He also challenges the Republican conventional wisdom that nobody should ever pay more taxes, saying that massively rich hedge fund managers could well have their tax loopholes removed - leading to a remarkable 'New York Times' headline by Nobel Prize-winning economist Paul Krugman that "Trump Has It Right on Economics".

He has also confused the hell out of his GOP rivals, used to conventional races full of poll-tested platitudes aiming to please specific segment of voters.

Trump insults minorities and women, attacks members of the media by name and can be relied on for an inflammatory quote no other politician would make, at least once a day - and even got away with slandering Vietnam war hero John McCain for being captured to begin with.

It's as if every other candidate has come to the fray armed with daggers and knives and Trump has an AK47 he is spraying in every direction. His racist comments on blacks and Hispanics have liberated many former Tea Party supporters to roar "Right on" - they finally find someone who articulates their simmering anger and clichés about lazy blacks, crime-ridden Latinos and rampant illegals crossing the border.

Trump's lack of real foreign policy ability was underscored in an interview with right-wing radio host Hugh Hewitt, who quickly divined that Trump was utterly unfamiliar with the bad actors currently operating in the Middle East.

Yet it hardly seemed to matter as his rating continued to climb, and he is within shouting distance of winning both the Iowa caucus and New Hampshire primary as summer turns to fall. The establishment is reeling. His two closest opponents are retired African American neurosurgeon Ben Carson and former Hewlett Packard CEO Carly Fiorina, both of whom are as non-traditional as Trump and just as quirky.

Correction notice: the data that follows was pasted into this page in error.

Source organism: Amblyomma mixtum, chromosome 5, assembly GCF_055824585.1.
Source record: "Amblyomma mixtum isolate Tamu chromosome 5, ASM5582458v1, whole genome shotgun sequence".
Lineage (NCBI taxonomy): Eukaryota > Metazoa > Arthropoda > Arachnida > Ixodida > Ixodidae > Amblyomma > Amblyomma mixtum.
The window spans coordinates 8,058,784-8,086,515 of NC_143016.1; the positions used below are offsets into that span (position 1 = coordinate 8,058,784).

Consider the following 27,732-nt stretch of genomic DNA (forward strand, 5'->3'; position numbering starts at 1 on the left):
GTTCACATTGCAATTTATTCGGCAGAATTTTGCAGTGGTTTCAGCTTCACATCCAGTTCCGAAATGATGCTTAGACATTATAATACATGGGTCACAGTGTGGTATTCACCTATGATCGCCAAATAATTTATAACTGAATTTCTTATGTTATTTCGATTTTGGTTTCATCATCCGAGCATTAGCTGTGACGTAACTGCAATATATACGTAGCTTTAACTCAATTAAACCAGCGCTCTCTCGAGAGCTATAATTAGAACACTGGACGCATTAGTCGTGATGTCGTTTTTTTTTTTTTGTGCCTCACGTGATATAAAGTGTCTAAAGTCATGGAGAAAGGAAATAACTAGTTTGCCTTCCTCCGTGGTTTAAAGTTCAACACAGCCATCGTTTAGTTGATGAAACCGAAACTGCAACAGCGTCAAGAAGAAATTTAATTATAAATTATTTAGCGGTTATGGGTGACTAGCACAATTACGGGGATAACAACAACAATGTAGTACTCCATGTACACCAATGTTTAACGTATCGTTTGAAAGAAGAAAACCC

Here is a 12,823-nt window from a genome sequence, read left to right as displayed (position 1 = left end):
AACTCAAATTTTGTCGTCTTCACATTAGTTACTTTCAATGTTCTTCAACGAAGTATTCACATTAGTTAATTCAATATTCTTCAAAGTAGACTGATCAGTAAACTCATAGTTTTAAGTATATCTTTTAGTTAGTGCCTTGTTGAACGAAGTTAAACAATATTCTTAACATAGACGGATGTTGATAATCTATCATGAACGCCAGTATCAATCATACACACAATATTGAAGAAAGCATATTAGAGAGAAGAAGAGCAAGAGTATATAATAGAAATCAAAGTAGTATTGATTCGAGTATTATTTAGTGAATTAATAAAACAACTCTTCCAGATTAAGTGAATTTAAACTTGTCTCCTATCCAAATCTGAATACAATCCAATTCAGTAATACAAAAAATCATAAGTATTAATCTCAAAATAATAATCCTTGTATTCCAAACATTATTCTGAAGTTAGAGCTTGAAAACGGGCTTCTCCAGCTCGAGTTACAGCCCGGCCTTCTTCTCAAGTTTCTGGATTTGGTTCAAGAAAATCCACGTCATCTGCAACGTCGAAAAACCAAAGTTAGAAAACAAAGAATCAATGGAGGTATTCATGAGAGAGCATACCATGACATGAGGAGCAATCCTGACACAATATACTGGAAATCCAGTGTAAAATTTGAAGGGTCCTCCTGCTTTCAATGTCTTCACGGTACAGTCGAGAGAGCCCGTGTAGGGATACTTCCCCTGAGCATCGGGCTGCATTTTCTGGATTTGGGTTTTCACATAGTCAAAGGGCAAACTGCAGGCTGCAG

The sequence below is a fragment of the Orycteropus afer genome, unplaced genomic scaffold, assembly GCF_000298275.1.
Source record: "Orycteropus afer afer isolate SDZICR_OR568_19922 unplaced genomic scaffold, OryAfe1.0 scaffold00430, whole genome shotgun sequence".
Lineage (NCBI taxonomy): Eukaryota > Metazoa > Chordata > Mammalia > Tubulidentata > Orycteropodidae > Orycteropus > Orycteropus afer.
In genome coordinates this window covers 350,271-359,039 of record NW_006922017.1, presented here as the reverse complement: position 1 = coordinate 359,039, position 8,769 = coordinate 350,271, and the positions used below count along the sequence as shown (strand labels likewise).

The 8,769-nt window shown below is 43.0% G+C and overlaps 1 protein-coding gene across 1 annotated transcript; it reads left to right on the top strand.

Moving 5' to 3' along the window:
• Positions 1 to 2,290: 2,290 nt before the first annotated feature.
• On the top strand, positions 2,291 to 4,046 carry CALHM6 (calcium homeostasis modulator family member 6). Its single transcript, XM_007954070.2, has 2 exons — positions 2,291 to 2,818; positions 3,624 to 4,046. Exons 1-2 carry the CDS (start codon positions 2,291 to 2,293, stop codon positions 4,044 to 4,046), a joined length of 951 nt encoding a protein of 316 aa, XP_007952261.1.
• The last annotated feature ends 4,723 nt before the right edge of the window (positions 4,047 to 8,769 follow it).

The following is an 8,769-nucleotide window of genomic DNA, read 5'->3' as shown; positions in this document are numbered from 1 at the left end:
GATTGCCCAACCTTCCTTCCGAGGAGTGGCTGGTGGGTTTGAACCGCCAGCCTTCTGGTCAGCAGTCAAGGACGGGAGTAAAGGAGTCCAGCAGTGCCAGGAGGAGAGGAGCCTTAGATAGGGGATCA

The forlorn figure of Jeb Bush is in the 6-8pc range, vainly trying to club Trump to death with a noodle for all the impact he is having.

The fact that three political outsiders are in the lead spells big trouble for the party, already over-dependent on the white vote - which will only be 64pc or so of the electorate this time, with Hispanic and black support vital to win the white House.

Trump, however, has overnight re-invented the game of politics and proved that conventional wisdom can be stood on its head.

Can it last an entire campaign? He is the only politician clearly having fun in the entire race, from tight-lipped Hillary to buttoned-down Jeb who had both done all their calculations the old way.

Trump has used a different calculator and come up with entirely different political formula where 2 plus 2 equals 5 at present,

Can he keep it going?

I was one of those who thought, no way. But the disgust and dread of how current politics is practised has clearly ignited a prairie fire that could burn all the way to Washington.

President Trump anyone?

Irish Independent